Renaissance Oasis Paper Birch
Birch trees belong to the Betulaceae family, found wherever the climate is temperate. There are about 60 different species that can be white, yellow, silver and black, recognizable by their bark which peels off in strips. Having shallow roots, they thrive in moist soil with full sunlight. The typical lifespan of birch trees is 40-50 years, but under favorable conditions, they can live as long as 200 years. Some trees grow to 40 feet tall; the “paper” and “yellow” birches can grow to 80 feet tall. Birches were among the first trees to appear after the glaciers receded. Male and female flowers bloom on the same tree, the male catkins bloom in clusters during the late summer or fall, and the female flowers bloom in the early spring. The trees produce a fruit that disburses about one million seeds each year.
The name is thought to have derived from the Sanskrit word bhurga meaning a ‘tree whose bark is used to write upon’. One source said that when the poet S.T. Coleridge called birch the ‘Lady of the Woods’, “he was possibly drawing on an existing folk term for the tree.” Birch figures in many anglicized place names, such as Birkenhead, Birkhall and Berkhamstead, and appear most commonly in northern England and Scotland. In 1842 J.C. Loudon in his Encyclopedia of Trees and Shrubs wrote that “The Highlanders of Scotland make everything of it.”
Being tough, heavy and straight grained, birch wood is used to make handles and toys and it’s good for turning. The essential oil derived from the bark has a balsamic, some say wintergreen aroma. It’s not used in aromatherapy, but is used extensively in chewing gum, root beer and toothpaste in small amounts. Twigs and leaflets of the white birch were tied together and used in saunas for skin toning in Scandinavia.
Because it contains oils, it burns well without popping. Split into sheets, the wood will ignite with even the smallest of sparks. Birchbark manuscripts have been traced to 1st century Buddhists in Afghanistan. The oldest surviving handwritten documents in Britain are Roman period Vindolanda tablets, written on birch bark. The bark is used for tanning leather, and the sap can be tapped as it rises in spring and fermented to make birch wine, a process still practiced in the Highlands of Scotland today. The Druids made it into a cordial to celebrate the spring equinox. It’s a traditional drink in Northern Europe, Russia, and Northern China. And in these countries, it’s used to make birch syrup, which is poured over pancakes and waffles.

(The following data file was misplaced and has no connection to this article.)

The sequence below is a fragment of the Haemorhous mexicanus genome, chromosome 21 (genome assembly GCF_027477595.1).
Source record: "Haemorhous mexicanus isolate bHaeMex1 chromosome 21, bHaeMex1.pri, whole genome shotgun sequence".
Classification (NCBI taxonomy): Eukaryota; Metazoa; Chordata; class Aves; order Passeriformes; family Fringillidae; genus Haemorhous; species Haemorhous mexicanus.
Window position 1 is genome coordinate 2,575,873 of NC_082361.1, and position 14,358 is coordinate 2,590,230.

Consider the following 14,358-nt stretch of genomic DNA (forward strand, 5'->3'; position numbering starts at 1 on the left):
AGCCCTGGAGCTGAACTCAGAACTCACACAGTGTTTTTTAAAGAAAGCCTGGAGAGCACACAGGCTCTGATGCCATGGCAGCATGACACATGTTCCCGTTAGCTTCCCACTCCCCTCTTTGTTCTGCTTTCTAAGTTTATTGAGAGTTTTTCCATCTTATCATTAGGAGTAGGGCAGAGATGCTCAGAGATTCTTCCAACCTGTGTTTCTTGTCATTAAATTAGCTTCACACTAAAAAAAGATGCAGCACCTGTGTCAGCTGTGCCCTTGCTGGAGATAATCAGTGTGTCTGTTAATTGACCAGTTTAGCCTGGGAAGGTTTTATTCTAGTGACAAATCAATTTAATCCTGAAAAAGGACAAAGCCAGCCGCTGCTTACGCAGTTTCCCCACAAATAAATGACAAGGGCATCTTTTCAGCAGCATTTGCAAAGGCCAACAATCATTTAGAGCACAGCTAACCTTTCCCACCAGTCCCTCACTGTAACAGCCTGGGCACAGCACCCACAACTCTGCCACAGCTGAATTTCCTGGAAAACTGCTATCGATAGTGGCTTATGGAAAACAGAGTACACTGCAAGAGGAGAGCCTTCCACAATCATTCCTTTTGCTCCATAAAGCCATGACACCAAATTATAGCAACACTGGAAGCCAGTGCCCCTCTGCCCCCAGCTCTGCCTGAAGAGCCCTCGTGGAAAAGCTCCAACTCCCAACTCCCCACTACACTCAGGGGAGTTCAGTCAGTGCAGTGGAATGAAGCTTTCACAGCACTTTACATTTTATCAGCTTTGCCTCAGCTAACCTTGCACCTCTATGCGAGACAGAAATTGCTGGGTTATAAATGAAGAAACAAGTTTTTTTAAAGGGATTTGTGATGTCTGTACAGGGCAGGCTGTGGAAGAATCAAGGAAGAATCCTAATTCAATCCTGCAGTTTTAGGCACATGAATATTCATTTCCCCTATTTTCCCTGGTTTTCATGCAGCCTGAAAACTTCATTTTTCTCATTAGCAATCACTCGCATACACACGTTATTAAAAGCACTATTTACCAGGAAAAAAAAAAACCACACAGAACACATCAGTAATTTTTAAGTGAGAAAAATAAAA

Because the wood is water-repellent, lightweight, flexible and easy to work, the Native Americans used it to construct strong, waterproof and lightweight canoes and bowls. When used for the center pole in wigwams, teepees and yurts, the birch symbolized a new beginning. Being a highly adaptive tree able to sustain harsh conditions with casual indifference, the wood was considered by Celtic cultures to be a symbol of adaptability, growth, renewal, stability and initiation. The Siberians considered it sacred, viewing it as an invisible ladder that spanned the distance between Earth and the celestial afterlife. The Chinese honor the birch tree for its qualities of protection, communication and rejuvenation. It’s the national tree of Russia, Finland and Sweden, and it’s the state tree of New Hampshire. According to Scottish Highland folklore, a barren cow herded with a birch stick would become fertile, or a pregnant cow would bear a healthy calf. Baltic birch is one of the most sought-after woods in the manufacture of speaker cabinets. It contains betulin and betulinic acid used in the pharmaceutical industry and is an old folk remedy for stomach ache. Extracts of birch are used to make leather oil, and the cosmetic industry uses it in the production of soaps and shampoos.